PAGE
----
“I don’t usually complain and I’m not trying to hold up progress, but this just isn’t right,” Miller said. 

Broken Windshield

A Los Alamos citizen who works for an organization involved with the construction project, who wishes to remain anonymous, discussed with me a disturbing incident that occurred at the Trinity construction site. I will refer to this citizen as “Jones.”

Jones was driving past the Trinity development front construction entrance when a large dirt hauling truck pulled out in front of Jones’ car. Jones reports that there was debris all over the truck. The truck obviously hadn’t been washed down, reports Jones. Jones says that dirt and a large rock came off the truck and hit Jones’ car and caused a large six-inch diameter break in the windshield.

Jones got the license plate of the truck and called the County to determine who was responsible for the construction site and how to get information to file an insurance claim. Jones was told by the County to contact the R&O Construction Superintendent at the Trinity development construction office. Jones drove the damaged car to the on-site Construction Superintendent’s office to get insurance information in order to file a claim to repair the windshield damage.

After explaining to the superintendent what had occurred and requesting insurance information, Jones described the unpleasant conversation that ensued. Jones said the superindents told her the windshield damage was not his problem and that it was considered a normal road hazard. Jones told the superintendent that it wasn’t normal because his employee did not clean off the back of his truck and that was the cause of the damage. “The superintendent said I was trespassing, told me to leave and said he was calling the police,” Jones said.

Jones left the property without receiving insurance information. Jones reported that at the time there was a lot of “rock and debris all over the road” out on Trinity Drive as a result of the construction and truck movement. Jones also recalled there was no truck-out device or rock surface to remove debris from truck tires, only lots of mud and dirt at the site’s entrance.

Jones reported the incident to the police and said that after the police investigated the windshield incident, a truck-out device and a rock surface were added to the main entrance.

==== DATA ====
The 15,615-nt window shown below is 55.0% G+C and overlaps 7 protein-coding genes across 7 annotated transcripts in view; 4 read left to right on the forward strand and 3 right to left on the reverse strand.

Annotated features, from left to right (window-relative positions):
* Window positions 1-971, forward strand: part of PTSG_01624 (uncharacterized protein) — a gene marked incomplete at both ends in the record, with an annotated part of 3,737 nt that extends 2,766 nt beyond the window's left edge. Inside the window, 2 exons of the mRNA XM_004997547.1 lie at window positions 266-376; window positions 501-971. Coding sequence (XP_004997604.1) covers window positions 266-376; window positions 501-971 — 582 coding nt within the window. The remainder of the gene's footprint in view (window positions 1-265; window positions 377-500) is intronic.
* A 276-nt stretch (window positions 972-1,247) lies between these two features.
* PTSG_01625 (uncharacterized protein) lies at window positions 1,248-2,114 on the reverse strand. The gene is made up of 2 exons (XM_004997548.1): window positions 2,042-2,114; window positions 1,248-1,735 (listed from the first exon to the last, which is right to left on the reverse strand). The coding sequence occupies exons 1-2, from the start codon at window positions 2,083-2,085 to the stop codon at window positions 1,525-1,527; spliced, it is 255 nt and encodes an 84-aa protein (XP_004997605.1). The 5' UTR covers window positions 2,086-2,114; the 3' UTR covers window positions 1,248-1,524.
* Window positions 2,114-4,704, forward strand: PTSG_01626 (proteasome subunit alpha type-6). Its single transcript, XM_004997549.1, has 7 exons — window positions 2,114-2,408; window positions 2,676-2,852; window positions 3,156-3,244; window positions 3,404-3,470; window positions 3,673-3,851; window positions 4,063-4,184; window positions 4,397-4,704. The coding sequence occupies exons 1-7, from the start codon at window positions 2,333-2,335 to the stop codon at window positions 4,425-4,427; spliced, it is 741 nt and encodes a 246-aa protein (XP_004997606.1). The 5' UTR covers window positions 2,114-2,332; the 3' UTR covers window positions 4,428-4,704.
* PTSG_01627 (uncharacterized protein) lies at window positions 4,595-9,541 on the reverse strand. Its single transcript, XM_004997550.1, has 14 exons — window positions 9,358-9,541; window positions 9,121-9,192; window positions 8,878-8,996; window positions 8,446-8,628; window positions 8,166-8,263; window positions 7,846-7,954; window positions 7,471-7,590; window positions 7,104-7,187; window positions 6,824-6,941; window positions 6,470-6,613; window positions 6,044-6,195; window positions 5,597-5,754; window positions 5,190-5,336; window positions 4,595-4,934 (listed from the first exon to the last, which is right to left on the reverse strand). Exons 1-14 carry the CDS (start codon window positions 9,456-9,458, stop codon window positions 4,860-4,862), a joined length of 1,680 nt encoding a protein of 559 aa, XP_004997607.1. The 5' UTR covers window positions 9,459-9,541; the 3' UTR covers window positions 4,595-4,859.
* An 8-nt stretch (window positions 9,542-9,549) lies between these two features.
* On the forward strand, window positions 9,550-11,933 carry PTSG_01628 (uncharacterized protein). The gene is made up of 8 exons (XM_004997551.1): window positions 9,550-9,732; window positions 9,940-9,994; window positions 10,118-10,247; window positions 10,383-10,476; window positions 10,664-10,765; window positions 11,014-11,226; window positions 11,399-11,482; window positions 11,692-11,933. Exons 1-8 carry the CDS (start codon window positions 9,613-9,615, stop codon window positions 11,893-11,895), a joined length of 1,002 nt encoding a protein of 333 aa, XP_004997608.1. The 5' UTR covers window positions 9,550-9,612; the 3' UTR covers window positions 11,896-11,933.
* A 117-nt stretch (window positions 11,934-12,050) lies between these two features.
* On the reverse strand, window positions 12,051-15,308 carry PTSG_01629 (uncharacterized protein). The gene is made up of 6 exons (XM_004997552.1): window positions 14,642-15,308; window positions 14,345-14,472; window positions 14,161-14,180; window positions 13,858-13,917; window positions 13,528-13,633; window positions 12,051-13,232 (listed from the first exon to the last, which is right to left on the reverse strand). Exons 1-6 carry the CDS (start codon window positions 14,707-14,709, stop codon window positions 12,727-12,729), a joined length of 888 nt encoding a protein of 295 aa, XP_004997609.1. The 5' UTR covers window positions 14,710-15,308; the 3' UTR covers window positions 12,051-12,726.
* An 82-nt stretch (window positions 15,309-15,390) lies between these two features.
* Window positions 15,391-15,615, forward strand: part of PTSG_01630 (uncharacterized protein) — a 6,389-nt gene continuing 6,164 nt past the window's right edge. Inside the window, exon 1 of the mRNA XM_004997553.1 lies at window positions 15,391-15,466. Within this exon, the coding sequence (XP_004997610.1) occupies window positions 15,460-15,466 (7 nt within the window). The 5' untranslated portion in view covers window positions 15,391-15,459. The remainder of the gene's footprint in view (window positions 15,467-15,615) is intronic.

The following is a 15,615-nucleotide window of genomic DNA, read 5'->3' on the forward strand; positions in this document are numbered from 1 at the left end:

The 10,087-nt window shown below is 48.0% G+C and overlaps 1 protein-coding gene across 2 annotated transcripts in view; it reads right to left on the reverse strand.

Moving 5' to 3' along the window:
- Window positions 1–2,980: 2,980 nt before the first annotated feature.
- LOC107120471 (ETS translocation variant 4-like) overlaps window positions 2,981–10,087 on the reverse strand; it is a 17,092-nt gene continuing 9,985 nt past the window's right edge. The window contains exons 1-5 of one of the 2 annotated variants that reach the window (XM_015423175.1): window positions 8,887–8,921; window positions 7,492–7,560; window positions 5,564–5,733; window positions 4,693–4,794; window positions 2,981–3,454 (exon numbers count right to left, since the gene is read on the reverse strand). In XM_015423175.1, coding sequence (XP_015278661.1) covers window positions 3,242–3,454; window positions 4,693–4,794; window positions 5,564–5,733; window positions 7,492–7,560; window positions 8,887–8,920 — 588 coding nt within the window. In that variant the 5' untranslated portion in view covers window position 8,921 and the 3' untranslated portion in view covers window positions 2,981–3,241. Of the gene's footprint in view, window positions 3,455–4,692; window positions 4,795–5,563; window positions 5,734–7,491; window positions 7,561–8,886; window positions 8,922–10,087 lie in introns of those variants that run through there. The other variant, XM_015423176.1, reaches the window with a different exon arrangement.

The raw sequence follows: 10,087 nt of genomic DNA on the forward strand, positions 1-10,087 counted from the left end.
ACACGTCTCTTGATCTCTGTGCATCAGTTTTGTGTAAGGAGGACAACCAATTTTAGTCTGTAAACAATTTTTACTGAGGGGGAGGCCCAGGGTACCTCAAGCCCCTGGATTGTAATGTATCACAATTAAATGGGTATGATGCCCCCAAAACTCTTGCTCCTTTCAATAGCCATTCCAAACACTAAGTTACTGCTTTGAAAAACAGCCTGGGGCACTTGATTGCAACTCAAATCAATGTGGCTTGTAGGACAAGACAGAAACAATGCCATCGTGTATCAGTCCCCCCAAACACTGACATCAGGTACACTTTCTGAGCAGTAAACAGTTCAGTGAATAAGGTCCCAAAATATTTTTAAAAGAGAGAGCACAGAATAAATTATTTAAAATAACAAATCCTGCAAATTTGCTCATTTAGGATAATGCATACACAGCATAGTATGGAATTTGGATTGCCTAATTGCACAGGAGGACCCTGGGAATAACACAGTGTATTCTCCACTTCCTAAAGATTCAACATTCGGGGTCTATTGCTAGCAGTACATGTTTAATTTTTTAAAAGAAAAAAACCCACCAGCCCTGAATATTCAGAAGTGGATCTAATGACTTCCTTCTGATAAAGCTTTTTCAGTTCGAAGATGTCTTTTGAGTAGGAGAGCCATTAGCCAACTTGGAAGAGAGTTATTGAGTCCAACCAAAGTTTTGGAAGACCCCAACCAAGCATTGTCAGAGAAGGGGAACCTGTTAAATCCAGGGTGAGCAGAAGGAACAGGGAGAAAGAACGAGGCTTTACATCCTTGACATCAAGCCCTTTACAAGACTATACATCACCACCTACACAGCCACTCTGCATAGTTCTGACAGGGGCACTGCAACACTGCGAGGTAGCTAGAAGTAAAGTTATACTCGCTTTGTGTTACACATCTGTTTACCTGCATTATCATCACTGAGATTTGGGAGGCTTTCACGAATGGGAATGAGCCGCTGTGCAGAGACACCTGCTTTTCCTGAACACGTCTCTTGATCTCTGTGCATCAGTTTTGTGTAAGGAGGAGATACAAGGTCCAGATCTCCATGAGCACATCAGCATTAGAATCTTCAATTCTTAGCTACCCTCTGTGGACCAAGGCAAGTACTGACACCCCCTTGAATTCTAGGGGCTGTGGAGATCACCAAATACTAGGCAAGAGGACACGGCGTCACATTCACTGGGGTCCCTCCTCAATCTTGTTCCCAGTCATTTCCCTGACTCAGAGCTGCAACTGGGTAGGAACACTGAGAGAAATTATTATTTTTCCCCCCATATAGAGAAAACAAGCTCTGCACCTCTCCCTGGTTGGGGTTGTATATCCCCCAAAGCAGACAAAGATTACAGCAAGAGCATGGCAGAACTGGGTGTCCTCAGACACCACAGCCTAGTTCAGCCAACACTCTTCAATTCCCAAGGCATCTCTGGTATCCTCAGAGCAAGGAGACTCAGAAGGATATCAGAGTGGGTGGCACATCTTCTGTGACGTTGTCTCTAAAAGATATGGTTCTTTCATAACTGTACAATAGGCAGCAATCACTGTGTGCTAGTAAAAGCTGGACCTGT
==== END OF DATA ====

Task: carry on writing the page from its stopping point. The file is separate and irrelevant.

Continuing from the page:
Jones was able to contact Scott Christianson, the owner of Santa Clara Construction – the site preparation subcontractor, and was able to get a claim settled for the damage through the subcontractor, who was very courteous and understanding about this issue, Jones said.

“I’m a really avid supporter of this project. What I feel is that the way they’re running this project and this guy in particular, is really bad PR for Kroger in Los Alamos,” Jones said. “I really feel like it is a bad representation for this and Kroger with our neighborhood.”

Haagen Dazs Sunday Shutdown

Daniel Sena owns and manages Daniel’s Café Haagen Dazs. Sena reported that his water was shut off a few weeks ago without notice as a result of the construction of the new Smith’s store.

“My water was shut off on two different days, putting us out of business on both days along with the dirt and poor communication,” Sena said.I called [the construction superintendent] asking why I was not notified of the water being shut off on that Sunday. He said it was the County’s responsibility. Mr. (James) Alarid and Mr. (John) Arrowsmith (Los Alamos DPU) said this was not the case.”

“I told [the superintendent] that besides having to close down for the day, the ice machine, which needs water, now does not operate properly nor did the yogurt machine, which is water cooled. [The superintendent] then said that I should have turned them off and that the coils should not have been affected. I then asked [the Superintendent] what ice cream stores he operates with this equipment and I didn’t realize he knows how to run my business. [The superintendent] said he knows about restaurant equipment and then the argument started from there with him hanging up on me after a few choice words.

Los Alamos County Department of Public Utilities notes in a letter to Sena that “proper notification did not occur. The result of this lack of notification being inconvenience for all parties within the building [800 Trinity Dr.], unforeseen loss of business to Daniel’s Café and possible damage to equipment that requires a water source for operation. The subcontractor performing the waterline work in Trinity failed to notify the building occupants of 800 Trinity Dr. of the outage. The appropriate contact to discuss the consequences of the outage would be the General Contractor for the Kroger’s that is providing the construction for the Smith’s development: R and O Construction, Ogden, UT Attn: [Construction Superintendent.]

In the letter, the DPU also noted that it, “wishes to apologize again for the water being turned off at your place of business without adequate notice. We are reviewing our policy of requiring the contractor to be responsible for these types of notifications and are considering making a change so that the sole responsibility of ensuring that these types of notifications occur rests with the DPU and not the contractor.”

Visual Compaction Testing Allowed